Georgia physicians holds glitzy annual meet
The Georgia Association of Physicians of Indian Heritage (GAPI) held its annual meeting at a glitzy banquet at the Atlanta Marriott Perimeter Center on Saturday, April 18. Over 250 association members attended the event, along with other guests including Georgia’s Insurance Commissioner John Oxendine and Medical Association of Georgia (MAG) President Todd Williamson, M.D.
Earlier in the day, over 50 physicians attended a CME (Continuing Medical Education) program on malpractice issues, practice management and financial management.
During the social hour, the attendees networked, enjoyed snacks and visited about 20 booths set up by pharmaceutical corporations, insurance providers and charitable organizations.
Following the social hour, Pravin Patel, the outgoing president, introduced Commissioner Oxendine. In his engaging and informative speech, Oxendine said he was proud of having the unique distinction of being the only insurance commissioner to receive the American Medical Association’s highest award. He observed that under his leadership, the Insurance Commission had cracked down on HMOs and health care companies that did not pay hospitals and physicians on time. Talking about his intention to run for Governor, he said he would like to improve the quality of health care in rural Georgia through the Internet and also expand the trauma network in the state. California had the largest tele-medicine network in the nation but it took them six years to get there, whereas Georgia had done it in 18 months. And now Georgia was leading all other states in using the tele-medicine network.
MAG (Medical Association of Georgia) President Todd Williamson, in his brief but compelling talk, said MAG was the largest physician organization to represent all physicians and specialists in the state and that he was proud to represent it. He said that MAG had tried to address the issue of the licensing of international medical graduates in Georgia but unfortunately had not succeeded in getting the three-year residency requirement reduced. But the association would not stop pursuing this, he assured the audience. He pointed out that there were parts of Georgia where 70 percent of patients seen by some physicians were Medicaid recipients. Medicaid wanted to reduce their reimbursements by an additional six percent but MAG had happily succeeded in stopping Medicaid from doing this. This year, the association had also worked to bring about the ruling that the term “physician” should apply to only those who have been to medical school and have a license to practice medicine. MAG was also working on fair reimbursement by insurance companies for treating of out-of-network patients and seeking funds for setting up more trauma centers in Georgia. Williamson concluded by appealing to GAPI members to learn more about MAG and become the association’s members as well.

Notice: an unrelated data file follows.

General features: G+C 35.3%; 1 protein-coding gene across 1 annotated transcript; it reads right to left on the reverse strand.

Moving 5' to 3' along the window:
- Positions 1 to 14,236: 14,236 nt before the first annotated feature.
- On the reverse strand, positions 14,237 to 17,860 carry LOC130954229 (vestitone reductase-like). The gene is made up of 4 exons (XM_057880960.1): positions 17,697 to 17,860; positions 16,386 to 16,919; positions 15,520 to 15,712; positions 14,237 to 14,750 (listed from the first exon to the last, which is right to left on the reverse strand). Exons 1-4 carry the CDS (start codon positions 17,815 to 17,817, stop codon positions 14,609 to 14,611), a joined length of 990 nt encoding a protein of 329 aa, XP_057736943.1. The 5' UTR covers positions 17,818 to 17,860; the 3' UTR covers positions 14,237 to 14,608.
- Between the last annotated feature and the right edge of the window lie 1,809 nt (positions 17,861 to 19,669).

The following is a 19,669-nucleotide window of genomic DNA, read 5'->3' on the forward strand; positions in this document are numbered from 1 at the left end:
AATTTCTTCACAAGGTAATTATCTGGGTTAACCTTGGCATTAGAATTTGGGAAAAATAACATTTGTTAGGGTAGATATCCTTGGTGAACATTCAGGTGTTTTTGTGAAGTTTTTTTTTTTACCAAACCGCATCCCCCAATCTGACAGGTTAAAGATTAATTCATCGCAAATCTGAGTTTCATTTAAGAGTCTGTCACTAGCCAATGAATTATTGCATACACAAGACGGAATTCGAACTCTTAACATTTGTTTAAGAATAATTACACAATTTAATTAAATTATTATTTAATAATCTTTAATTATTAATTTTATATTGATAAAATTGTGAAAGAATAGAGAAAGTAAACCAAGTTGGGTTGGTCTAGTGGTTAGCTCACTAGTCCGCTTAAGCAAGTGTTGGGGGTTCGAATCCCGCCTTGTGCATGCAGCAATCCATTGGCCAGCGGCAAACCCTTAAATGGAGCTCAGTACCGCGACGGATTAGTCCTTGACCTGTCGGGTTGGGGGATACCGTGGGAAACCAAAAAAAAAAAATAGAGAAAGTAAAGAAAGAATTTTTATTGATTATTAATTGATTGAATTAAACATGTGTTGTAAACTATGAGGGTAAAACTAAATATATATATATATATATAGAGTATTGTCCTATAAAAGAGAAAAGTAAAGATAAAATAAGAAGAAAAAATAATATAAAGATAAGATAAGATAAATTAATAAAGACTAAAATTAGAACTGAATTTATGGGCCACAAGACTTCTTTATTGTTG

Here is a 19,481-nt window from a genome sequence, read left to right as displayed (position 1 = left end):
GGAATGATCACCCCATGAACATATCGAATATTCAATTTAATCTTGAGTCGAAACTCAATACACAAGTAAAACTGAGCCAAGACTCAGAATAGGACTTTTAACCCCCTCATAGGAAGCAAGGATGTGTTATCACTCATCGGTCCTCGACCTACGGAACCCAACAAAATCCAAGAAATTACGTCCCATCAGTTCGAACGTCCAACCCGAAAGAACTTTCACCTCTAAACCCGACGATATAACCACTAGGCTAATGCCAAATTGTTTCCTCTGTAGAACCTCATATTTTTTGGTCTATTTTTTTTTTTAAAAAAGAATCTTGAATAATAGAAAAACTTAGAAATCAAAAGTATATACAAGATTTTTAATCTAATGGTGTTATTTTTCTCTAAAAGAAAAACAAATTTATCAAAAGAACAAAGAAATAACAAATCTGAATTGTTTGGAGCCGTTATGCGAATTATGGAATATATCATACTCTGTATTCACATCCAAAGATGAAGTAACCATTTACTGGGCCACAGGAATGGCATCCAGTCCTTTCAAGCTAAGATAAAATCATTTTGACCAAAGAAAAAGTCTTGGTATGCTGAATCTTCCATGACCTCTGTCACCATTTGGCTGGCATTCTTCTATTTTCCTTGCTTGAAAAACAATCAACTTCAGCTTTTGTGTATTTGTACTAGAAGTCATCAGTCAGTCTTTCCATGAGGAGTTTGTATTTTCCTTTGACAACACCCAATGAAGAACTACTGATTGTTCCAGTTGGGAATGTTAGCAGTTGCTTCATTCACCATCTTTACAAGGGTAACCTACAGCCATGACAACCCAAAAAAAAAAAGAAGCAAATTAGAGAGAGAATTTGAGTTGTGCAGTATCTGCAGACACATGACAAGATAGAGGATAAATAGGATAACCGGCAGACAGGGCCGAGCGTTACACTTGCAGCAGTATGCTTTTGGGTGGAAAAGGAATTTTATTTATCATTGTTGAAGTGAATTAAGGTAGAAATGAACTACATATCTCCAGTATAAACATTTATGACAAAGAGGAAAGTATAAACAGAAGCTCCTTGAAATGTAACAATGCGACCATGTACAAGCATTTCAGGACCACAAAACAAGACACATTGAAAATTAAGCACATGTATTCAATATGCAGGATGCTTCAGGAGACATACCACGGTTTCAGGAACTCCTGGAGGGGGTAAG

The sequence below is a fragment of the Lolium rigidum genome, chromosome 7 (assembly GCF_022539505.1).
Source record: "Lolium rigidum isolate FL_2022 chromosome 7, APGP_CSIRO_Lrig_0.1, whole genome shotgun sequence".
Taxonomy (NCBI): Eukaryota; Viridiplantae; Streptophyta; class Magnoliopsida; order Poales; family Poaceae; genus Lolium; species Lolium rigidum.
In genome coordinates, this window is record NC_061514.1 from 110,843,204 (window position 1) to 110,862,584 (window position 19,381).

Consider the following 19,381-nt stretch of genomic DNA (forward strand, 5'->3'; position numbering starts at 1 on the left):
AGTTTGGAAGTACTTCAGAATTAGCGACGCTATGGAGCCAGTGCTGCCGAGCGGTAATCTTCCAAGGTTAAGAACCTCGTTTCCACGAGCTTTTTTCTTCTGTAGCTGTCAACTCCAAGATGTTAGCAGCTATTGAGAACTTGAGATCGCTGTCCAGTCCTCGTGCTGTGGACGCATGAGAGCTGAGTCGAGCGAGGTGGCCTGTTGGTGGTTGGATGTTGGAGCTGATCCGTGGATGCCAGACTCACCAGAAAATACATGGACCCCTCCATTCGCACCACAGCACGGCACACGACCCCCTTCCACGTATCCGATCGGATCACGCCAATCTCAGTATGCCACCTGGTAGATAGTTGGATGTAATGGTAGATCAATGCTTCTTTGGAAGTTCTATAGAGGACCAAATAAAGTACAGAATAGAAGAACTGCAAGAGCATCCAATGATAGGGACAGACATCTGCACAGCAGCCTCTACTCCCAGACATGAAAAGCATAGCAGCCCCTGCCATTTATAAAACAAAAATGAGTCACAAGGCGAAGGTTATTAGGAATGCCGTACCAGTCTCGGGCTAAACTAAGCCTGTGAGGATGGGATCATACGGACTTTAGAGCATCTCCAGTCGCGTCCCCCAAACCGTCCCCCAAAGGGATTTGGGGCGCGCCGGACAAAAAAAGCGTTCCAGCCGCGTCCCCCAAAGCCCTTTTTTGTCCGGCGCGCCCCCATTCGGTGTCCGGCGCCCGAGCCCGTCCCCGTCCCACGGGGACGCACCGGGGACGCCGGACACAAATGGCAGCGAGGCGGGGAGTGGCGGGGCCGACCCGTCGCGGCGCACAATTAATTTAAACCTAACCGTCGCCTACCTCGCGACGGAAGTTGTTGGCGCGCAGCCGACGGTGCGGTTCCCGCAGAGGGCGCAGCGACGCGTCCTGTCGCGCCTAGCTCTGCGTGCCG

Oxendine and Williamson were given plaques in recognition of their invaluable services.